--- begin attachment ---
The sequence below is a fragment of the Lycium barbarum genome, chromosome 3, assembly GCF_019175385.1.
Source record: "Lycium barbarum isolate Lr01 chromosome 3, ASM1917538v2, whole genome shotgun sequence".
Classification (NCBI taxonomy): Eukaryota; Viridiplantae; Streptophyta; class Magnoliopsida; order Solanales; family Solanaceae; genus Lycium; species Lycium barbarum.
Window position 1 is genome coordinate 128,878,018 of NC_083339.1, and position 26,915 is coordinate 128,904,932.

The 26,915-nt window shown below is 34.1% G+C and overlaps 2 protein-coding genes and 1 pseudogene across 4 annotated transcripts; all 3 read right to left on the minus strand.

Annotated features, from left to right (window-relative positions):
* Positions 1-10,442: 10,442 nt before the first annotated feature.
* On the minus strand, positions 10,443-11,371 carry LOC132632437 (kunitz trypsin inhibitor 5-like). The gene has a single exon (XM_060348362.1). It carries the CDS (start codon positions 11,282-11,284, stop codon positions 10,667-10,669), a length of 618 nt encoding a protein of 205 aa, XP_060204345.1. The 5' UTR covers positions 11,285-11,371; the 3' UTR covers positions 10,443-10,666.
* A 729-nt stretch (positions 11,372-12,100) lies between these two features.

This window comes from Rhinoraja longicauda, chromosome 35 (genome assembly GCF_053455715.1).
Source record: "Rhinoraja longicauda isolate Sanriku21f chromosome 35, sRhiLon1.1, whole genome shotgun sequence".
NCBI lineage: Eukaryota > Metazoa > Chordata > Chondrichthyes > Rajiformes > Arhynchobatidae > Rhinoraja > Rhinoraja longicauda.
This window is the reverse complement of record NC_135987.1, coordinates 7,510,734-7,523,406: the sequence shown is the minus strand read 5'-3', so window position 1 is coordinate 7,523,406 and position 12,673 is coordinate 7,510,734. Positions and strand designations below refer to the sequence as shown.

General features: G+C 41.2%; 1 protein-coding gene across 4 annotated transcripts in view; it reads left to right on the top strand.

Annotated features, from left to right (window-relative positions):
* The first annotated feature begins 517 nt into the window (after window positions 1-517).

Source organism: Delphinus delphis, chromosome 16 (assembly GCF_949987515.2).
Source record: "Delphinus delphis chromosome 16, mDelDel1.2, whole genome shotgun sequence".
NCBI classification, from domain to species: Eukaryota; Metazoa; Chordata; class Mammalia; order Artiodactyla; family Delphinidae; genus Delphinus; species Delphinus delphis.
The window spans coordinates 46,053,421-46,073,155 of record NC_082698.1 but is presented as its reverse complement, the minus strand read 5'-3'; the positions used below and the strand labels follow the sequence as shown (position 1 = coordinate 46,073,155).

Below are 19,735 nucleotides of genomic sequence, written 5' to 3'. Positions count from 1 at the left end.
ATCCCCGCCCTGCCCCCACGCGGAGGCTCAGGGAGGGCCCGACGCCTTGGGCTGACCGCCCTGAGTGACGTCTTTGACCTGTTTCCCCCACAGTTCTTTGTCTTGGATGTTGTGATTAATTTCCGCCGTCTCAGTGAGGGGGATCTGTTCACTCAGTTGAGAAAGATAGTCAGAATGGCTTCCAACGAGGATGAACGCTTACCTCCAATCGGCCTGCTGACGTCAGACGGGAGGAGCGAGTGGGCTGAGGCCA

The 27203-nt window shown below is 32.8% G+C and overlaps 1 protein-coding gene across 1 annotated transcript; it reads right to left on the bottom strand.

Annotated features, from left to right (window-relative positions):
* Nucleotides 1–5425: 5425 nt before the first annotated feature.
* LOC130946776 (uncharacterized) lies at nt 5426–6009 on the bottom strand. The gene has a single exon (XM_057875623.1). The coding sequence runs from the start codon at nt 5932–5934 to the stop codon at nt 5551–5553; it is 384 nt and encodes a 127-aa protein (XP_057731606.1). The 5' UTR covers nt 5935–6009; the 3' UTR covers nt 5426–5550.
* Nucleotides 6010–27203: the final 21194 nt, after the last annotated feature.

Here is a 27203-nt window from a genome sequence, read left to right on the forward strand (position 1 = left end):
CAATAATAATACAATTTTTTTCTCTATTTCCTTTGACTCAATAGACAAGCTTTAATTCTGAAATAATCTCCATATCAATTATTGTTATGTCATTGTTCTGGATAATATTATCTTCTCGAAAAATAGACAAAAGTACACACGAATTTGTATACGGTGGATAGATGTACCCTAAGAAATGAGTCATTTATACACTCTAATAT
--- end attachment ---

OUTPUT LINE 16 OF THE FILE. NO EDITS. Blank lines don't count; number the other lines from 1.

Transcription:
* The first annotated feature begins 517 nt into the window (after window positions 1-517).